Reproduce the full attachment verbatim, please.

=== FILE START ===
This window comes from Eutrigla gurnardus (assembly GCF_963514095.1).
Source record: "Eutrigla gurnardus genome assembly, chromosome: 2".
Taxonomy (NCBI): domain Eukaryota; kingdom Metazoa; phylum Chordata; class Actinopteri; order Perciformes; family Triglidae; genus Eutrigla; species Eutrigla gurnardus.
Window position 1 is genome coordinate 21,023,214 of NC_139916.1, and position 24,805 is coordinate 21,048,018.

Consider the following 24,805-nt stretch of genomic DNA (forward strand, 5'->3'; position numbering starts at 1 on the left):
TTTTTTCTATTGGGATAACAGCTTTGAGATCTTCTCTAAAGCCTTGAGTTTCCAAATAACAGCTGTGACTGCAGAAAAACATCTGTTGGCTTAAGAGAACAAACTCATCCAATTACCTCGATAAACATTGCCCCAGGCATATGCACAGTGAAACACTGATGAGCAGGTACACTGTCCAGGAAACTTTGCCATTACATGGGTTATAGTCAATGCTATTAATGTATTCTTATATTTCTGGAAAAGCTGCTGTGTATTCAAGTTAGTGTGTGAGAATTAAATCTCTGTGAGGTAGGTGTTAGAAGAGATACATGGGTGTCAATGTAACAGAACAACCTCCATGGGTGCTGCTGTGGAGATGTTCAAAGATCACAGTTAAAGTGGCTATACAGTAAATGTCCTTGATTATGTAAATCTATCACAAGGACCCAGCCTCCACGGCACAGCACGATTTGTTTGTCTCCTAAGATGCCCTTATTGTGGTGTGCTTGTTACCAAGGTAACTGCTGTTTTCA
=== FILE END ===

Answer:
This window comes from Eutrigla gurnardus (assembly GCF_963514095.1).
Source record: "Eutrigla gurnardus genome assembly, chromosome: 2".
Taxonomy (NCBI): domain Eukaryota; kingdom Metazoa; phylum Chordata; class Actinopteri; order Perciformes; family Triglidae; genus Eutrigla; species Eutrigla gurnardus.
Window position 1 is genome coordinate 21,023,214 of NC_139916.1, and position 24,805 is coordinate 21,048,018.

Consider the following 24,805-nt stretch of genomic DNA (forward strand, 5'->3'; position numbering starts at 1 on the left):
TTTTTTCTATTGGGATAACAGCTTTGAGATCTTCTCTAAAGCCTTGAGTTTCCAAATAACAGCTGTGACTGCAGAAAAACATCTGTTGGCTTAAGAGAACAAACTCATCCAATTACCTCGATAAACATTGCCCCAGGCATATGCACAGTGAAACACTGATGAGCAGGTACACTGTCCAGGAAACTTTGCCATTACATGGGTTATAGTCAATGCTATTAATGTATTCTTATATTTCTGGAAAAGCTGCTGTGTATTCAAGTTAGTGTGTGAGAATTAAATCTCTGTGAGGTAGGTGTTAGAAGAGATACATGGGTGTCAATGTAACAGAACAACCTCCATGGGTGCTGCTGTGGAGATGTTCAAAGATCACAGTTAAAGTGGCTATACAGTAAATGTCCTTGATTATGTAAATCTATCACAAGGACCCAGCCTCCACGGCACAGCACGATTTGTTTGTCTCCTAAGATGCCCTTATTGTGGTGTGCTTGTTACCAAGGTAACTGCTGTTTTCA